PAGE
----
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December 06, 1913 - Image 1

Resource type:
The Michigan Daily, 1913-12-06

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- _ ., as. .. ..


No. 59.


I f



ritage of Fiuture for West Will
Be 1"ound i" Slate
Uinivers M hges.n
chigan flatly For Michigan

Readers of The Michigan Daily, who
have noticed, in this column, during
the past few weeks, a series cf articles
dealing with the history of the univer-
sity, the scope of its work and the
range of its influence, probably have
been in some doubt as to the plan un-
der which the articles have been pre-
1:ared, and the purpose which they are
intended to serve. The idea in a few
words is to spread the reassuring
facts about Michigan among the stu-
(dent and alumni bodies, and to the
outside world, but primarily to sho
the student at Michi-an what he ha
gaindl by enrolln; her.
The average, undergrad"ato whc
comes with high hops and over-
wrought ideas of things Michigan, and
especially the undergraduate who finds
himself in Ann Arbor more by chance
than by cice because he happens to
live in Michigan, or because he fol-
lows a path well-worn by preceding
members of his family, or for no very
definite reason at all, is likely, after
he settles down, in his own little
groove to lose sight of just hew great
Michigan really is. Also a certain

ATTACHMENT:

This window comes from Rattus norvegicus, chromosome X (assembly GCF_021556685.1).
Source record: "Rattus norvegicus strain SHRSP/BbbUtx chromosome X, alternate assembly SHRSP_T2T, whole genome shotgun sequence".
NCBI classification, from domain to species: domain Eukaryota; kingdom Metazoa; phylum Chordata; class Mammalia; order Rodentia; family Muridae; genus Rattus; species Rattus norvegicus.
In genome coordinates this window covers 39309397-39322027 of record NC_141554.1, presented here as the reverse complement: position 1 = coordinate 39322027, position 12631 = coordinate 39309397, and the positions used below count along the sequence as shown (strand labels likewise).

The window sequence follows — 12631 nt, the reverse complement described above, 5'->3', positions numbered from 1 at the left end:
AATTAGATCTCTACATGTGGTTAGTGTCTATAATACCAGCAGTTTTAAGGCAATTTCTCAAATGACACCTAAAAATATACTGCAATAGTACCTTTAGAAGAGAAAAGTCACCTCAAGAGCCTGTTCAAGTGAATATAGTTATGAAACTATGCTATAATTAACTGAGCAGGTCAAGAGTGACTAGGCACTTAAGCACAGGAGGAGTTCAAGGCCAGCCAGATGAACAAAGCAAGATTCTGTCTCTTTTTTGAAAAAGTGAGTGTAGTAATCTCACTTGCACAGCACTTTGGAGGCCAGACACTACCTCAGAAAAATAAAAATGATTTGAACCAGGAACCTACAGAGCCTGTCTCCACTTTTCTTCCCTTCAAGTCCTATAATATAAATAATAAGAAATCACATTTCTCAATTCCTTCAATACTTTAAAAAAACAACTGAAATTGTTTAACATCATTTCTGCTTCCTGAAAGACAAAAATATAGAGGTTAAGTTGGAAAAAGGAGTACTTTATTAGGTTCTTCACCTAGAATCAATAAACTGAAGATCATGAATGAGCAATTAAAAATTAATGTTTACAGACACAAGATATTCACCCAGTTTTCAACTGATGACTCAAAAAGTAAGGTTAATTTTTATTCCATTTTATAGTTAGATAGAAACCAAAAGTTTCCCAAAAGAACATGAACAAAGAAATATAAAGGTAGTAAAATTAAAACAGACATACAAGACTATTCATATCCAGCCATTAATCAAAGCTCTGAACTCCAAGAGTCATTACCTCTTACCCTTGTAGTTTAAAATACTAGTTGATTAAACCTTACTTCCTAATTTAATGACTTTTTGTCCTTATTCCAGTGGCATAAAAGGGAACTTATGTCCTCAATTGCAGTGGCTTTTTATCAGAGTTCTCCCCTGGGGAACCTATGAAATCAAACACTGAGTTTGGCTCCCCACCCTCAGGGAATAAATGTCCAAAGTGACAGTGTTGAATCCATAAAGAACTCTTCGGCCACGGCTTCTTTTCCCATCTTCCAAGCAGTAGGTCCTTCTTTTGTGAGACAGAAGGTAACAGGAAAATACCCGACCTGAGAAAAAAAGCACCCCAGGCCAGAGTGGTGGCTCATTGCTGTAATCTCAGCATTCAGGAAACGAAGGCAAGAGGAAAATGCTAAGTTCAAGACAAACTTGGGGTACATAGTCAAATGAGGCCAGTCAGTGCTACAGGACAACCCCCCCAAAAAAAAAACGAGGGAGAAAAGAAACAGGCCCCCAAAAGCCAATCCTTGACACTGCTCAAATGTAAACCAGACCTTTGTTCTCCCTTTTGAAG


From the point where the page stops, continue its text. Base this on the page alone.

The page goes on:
reverence for eastern schools, to which
distance lends enchantment, is likely
to augment the idea of provincialism,
which the established east is accus-
tomed to ascribe to us. It is therefore
necessary to bring facts and figures
to show that Michigan must stand un-
challenged with the few first unihokt
sities of the country.
But mere facts and figures are not
enough. It is not sufficient that Mich-
igan has more living alumni than any
American college and stands second
in total number of graduates among
schools four times its age; it is not
sufficient that Michigan has a plural-
ity of college-bred congressmen, the
largest union, the largest alumnal as-
sociation In New York, and a major-
ity of Chinese indemnity students.
These are but incidents of a larger
truth. Michigan is the dean of the
large western institutions, William
Rainey Harper, one time president of
the University of Chicago, said, short-
ly before his death, "No matter how
liberally the private institution might
be endowed, the heritage of the future,
at least in the west, is the state uni-
Michigan has a history and it has
traditions, and The Michigan Daily be-
leves it is time we cease to deplore
the lack of things which we already
have, and begin to take advantage of
Michigan would be a failure if she
were doing only her routine work of
turning out doctors, lawyers and engi-
neers, however good. But along with
their professional training these doc-
tors, lawyers, engineers, teachers.